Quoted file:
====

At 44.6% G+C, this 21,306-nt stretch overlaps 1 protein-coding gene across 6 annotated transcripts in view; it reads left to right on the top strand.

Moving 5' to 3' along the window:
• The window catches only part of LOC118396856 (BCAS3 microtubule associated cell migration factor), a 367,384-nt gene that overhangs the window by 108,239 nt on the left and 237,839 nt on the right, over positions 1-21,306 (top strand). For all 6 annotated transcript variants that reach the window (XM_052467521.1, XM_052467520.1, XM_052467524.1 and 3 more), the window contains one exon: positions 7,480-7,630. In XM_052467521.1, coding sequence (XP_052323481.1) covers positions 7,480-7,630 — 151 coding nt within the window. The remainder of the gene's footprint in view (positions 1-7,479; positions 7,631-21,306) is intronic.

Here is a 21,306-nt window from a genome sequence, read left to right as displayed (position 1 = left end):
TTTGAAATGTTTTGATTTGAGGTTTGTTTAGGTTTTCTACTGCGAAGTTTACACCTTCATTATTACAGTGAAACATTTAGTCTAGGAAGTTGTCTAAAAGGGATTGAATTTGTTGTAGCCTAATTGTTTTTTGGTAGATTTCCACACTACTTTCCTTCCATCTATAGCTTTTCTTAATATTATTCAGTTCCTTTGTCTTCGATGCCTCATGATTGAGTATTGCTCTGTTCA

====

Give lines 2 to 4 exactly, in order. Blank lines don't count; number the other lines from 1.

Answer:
Moving 5' to 3' along the window:
• The window catches only part of LOC118396856 (BCAS3 microtubule associated cell migration factor), a 367,384-nt gene that overhangs the window by 108,239 nt on the left and 237,839 nt on the right, over positions 1-21,306 (top strand). For all 6 annotated transcript variants that reach the window (XM_052467521.1, XM_052467520.1, XM_052467524.1 and 3 more), the window contains one exon: positions 7,480-7,630. In XM_052467521.1, coding sequence (XP_052323481.1) covers positions 7,480-7,630 — 151 coding nt within the window. The remainder of the gene's footprint in view (positions 1-7,479; positions 7,631-21,306) is intronic.

Here is a 21,306-nt window from a genome sequence, read left to right as displayed (position 1 = left end):